Football coach could face criminal charges for handling of concussed players

Cameron Smith
January 31, 2012

A Pittsburgh-area high school football coach finds himself defending past actions in an attempt to avoid criminal charges for interfering with in-game medical treatment of players who may have had concussions in an attempt to keep them in games.

As reported extensively by the Pittsburgh Post-Gazette and other Pittsburgh sources, Peters Township (Pa.) High football coach Rich Piccinini finds himself the subject of an investigation by the Peters police department after it received a complaint from Washington County Children and Youth Services.

Piccinini has denied that any charges against him are founded, but a professional who has provided physical therapy and athletic training services for the Peters Township School District since 2003 questioned Piccinini's claims, saying that the coach's efforts to allow his players to continue despite dangerous injuries were, "the most deplorable, disrespectful and disgraceful behavior from a head coach in any sport I have ever seen."

"Now we will have a real investigation with real police and real detectives," Mark Mortland, the Pittsburgh Penguins' former head athletic trainer turned Peters Township consultant, told the Post-Gazette. "The biggest thing is the safety of the kids, but the underlying issue is that anyone who overlooks the safety of kids needs to be gone."

With the police investigation ongoing, Piccinini has now hired a high-profile local lawyer, Robert G. Del Greco Jr., who has also defended past Steelers stars Jerome Bettis, Jeff Reed and Deshea Townsend.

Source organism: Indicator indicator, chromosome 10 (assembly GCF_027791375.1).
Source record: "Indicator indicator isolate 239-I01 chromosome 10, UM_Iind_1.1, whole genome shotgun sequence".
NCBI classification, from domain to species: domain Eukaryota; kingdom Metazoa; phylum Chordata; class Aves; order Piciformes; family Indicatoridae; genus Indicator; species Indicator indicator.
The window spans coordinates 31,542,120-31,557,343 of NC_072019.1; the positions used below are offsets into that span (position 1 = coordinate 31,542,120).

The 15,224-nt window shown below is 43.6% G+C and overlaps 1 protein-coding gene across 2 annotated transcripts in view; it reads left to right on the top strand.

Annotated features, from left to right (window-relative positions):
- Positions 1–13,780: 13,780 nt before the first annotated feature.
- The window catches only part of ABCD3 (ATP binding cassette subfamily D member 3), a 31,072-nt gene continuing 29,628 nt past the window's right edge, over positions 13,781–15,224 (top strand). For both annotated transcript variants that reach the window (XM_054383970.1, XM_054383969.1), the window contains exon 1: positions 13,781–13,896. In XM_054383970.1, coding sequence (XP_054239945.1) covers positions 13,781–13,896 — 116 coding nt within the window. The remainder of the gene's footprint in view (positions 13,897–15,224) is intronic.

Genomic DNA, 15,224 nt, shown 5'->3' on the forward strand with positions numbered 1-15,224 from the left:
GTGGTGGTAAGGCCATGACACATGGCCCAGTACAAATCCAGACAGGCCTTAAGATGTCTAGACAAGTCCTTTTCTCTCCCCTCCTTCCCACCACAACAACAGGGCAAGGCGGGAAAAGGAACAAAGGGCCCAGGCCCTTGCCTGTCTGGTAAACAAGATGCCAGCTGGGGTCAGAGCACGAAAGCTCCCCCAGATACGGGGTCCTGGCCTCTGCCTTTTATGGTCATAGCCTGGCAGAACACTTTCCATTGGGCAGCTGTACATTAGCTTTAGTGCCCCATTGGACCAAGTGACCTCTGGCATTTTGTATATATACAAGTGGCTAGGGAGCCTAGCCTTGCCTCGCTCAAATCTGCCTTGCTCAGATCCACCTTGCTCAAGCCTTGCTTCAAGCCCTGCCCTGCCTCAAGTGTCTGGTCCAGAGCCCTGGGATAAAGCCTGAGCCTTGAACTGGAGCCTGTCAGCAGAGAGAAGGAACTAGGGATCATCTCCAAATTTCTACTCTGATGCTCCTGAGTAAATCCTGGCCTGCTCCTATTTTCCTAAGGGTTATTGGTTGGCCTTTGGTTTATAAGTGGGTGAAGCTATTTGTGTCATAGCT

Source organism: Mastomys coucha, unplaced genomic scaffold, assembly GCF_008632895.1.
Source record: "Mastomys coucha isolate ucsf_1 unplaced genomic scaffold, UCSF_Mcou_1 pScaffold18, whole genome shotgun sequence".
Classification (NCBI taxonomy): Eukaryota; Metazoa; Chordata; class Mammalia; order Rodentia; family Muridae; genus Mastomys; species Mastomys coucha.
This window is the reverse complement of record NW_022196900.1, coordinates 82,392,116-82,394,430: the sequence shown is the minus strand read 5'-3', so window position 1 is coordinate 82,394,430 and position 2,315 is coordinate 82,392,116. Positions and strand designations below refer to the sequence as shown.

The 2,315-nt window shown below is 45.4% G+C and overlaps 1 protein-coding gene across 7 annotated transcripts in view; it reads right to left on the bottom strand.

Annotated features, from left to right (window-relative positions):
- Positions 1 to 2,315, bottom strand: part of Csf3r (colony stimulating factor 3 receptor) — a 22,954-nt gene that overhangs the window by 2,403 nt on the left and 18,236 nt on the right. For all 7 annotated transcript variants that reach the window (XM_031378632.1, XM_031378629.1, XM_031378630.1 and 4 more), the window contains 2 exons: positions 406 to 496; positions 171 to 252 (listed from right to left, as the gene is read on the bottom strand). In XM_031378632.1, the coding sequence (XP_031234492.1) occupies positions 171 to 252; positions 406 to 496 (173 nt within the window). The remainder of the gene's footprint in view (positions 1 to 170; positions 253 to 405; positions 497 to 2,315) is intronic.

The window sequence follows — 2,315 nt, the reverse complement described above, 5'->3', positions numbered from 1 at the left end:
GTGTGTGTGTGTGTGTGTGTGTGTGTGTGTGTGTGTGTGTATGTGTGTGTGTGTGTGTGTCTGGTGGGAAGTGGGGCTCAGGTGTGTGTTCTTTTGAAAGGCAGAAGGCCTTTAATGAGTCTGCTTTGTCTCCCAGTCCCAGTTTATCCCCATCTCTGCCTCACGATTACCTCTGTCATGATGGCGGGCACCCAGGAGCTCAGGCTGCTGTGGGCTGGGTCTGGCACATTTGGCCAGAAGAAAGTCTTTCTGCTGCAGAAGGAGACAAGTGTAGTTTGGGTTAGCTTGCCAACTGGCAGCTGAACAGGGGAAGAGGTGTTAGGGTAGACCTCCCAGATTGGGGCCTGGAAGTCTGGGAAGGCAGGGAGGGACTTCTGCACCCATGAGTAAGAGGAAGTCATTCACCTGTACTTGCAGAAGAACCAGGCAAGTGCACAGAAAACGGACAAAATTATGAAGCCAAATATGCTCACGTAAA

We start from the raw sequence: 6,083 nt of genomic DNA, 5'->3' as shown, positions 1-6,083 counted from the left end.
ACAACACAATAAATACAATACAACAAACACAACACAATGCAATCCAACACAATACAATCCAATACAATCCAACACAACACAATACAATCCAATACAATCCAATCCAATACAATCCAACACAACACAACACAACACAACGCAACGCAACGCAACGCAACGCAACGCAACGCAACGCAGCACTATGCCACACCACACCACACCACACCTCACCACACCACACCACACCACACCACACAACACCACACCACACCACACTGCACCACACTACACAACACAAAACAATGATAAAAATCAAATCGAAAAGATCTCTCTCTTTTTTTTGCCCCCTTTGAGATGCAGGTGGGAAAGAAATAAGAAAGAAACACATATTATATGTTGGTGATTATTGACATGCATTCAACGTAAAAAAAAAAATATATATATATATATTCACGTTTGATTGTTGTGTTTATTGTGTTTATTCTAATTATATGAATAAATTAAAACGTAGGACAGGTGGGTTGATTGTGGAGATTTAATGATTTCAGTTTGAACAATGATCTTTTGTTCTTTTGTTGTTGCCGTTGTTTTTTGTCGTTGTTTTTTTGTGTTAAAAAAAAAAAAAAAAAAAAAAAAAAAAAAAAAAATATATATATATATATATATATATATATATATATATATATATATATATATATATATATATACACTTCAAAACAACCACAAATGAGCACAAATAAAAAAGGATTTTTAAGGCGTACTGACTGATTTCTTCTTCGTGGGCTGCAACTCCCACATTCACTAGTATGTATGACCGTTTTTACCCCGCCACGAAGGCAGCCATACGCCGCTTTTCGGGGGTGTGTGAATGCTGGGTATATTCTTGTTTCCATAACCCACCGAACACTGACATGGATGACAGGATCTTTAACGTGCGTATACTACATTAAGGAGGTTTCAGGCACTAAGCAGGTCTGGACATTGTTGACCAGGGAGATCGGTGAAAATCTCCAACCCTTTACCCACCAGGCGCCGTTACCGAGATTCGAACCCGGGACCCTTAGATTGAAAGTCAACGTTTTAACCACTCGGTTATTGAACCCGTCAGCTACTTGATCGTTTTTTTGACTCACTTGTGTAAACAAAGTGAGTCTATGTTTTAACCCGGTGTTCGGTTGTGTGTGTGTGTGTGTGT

As one might expect, Del Greco Jr. wasted little time in coming to the written defense of his client.

"While no one welcomes a police investigation, hopefully this second inquiry will yet again expose the allegations as scurrilous attacks on Mr. Piccinini and, importantly, put them to rest again and forever," Del Greco Jr.'s written release announcing his hiring by the Peters Township coach read. "For 22 years, Rich Piccinini has coached football without even a whisper of impropriety. The excellent reputation that he has earned over two decades should speak volumes as to the absurdity of the 'Mortland report.'"

The "Mortland report" to which Del Greco Jr. refers is not so much an actual written report as public statements by Mortland about his concerns over Piccinini's handling of possibly concussed players during games. Mortland, who has said publicly he was not the person who officially reported potential child endangerment to Washington County Children and Youth Services, has been publicly critical of Piccinini throughout the process that led to the coach's reappointment in January at a meeting that drew considerable public attention and debate, as you can see in the video directly above.

Now those comments threaten to either land legal charges against a high school football coach or jeopardize the professional reputation of a longtime, respected athletic trainer, depending on what a police investigation can uncover.

At the same time, if charges are brought, they could serve as an early salvo in how parents and health professionals respond to coaches who fail to conform to best practices related to dangerous head injuries, changing the power dynamic of dangerous injuries on the high school football field.

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